Gourmet Food and Wines

The Loire Valley is known as the “Garden of France,” due to the abundance of vineyards, orchards and fields which line the banks of the river. The Loire is home to a large range of distinctive wines, which marry superbly with the wide variety of cuisine.

This is particularly true today, when the culinary world’s focus has turned to cooking lighter and fresher fare. It is in this area that the delicious wines of the Loire Valley excel.

The Loire valley is a large and varied area for wine, from Muscadet country around Nantes in the west, through to Pouilly-sur-Loire in the east, 40 miles upstream from the city of Orléans. There is a wide variety of wine styles in the Loire, with the best-known white being the bone-dry and minerally whites of Muscadet, the equally dry and ageworthy chenin blancs of Savennières, the snappy sauvignon blancs of Sancerre and Pouilly-Fumé, and the generally sweeter white wines (chenin blancs) of the central Loire. In addition, the lovely chalky vineyards of Vouvray and Montlouis that surround the beautiful city of Tours provide both dry and sweet wines from chenin blanc, as well as some truly outstanding sparkling wines. There are also a plethora of white wines gems to be found amongst the less well-known appellations such as Menetou-Salon (incredible wine!), Cheverny, Reuilly, and Quincy, all of which are generally sauvignon blanc-based.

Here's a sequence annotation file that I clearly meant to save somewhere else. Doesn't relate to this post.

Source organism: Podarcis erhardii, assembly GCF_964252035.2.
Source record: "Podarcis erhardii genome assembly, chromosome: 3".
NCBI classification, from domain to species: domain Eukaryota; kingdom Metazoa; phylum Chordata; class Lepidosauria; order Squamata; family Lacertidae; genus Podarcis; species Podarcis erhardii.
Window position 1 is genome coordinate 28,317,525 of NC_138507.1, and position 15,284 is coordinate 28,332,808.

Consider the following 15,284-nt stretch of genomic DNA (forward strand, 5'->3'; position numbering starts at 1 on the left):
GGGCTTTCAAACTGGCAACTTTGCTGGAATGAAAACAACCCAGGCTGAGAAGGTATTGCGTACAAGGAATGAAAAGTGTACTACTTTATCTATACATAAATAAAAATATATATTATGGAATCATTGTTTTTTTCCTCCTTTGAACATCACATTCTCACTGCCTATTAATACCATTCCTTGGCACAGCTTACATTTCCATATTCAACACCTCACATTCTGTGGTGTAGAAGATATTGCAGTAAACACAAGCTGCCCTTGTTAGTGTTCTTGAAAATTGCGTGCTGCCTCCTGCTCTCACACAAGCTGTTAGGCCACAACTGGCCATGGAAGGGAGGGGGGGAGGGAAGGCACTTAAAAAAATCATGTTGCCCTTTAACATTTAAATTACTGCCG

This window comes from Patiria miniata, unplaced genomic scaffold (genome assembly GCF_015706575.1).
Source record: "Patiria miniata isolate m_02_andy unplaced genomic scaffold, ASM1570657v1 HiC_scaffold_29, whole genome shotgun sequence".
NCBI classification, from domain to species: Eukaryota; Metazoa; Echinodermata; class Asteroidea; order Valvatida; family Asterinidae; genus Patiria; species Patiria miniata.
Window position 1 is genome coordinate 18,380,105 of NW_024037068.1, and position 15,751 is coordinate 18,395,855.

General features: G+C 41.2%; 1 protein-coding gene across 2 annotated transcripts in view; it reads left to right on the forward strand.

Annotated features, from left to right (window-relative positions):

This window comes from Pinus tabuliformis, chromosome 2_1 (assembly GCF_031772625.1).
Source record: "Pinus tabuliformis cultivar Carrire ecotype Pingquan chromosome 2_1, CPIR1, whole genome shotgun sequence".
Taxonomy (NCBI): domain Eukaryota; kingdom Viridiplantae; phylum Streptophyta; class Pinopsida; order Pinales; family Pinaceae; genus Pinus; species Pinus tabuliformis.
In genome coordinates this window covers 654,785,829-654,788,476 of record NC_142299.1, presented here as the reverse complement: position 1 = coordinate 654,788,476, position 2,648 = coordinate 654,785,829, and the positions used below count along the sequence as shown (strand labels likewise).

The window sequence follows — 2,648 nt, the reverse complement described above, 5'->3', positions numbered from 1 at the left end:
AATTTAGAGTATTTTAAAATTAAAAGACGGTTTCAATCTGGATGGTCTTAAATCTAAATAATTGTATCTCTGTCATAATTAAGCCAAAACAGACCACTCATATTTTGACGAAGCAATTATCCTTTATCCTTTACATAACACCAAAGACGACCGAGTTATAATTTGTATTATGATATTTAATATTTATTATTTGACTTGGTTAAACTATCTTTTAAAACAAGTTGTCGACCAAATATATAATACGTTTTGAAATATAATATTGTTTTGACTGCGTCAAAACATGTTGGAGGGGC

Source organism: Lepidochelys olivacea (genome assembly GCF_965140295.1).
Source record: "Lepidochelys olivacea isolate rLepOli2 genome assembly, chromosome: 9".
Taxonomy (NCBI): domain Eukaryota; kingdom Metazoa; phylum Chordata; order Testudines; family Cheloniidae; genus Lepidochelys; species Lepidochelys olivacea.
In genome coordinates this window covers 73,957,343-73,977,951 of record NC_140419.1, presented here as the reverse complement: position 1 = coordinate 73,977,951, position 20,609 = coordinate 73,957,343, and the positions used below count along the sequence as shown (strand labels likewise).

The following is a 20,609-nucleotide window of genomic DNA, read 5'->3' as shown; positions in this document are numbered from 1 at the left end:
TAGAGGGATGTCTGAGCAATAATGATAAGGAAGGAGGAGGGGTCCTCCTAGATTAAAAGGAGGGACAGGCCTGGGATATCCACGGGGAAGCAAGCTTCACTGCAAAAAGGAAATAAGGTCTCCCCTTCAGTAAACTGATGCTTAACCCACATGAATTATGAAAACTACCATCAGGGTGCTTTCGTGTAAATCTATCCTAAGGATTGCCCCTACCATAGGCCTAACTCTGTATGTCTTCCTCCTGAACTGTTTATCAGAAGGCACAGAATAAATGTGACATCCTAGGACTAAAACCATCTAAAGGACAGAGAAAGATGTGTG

The Loire also boasts some of the most beautiful and complex red wines to be found in France. The majority of these are made primarily from cabernet franc, which generally plays second fiddle in Bordeaux to cabernet sauvignon and merlot, but here cabernet franc is king. Wines such as Chinon, Bourgueil (pronounced bore-goy), and Saumur-Champigny may not be household names to many wine lovers outside the region and Parisian bistros (where Loire wines are ragingly popular), but they are beautiful reds that deserve a place in any wine lovers’ universe. Stylistically the reds of the region represent a synthesis of Bordeaux and Burgundy, as their aromatics and flavor spectrums recall fine Bordeaux, but which are less tannic and rely on their acidities to age in much the same way as red Burgundy. The red wines of the Loire Valley are often irresistible when drunk young.

The wines of the Loire marry beautifully with the cuisine of the region, and are harmonious complements to modern cuisine as well.  Often local restaurants will serve fish with a wide array of fresh vegetable-based sauces or purées to push the marriage with local wines. The other world class pairing for these glorious wines is goat cheese and other regional specialties such as pork rillettes. With Loire Valley red wines, Chinon is undoubtedly the best known. Bourgueil tends to be more transparent and accessible when young. Saumur-Champigny is another superb red, with the wines perhaps more red fruity and Burgundian in style than either Bourgueil or Chinon. 

We will be happy to give you advice and good addresses for restaurants, wine tasting and shopping.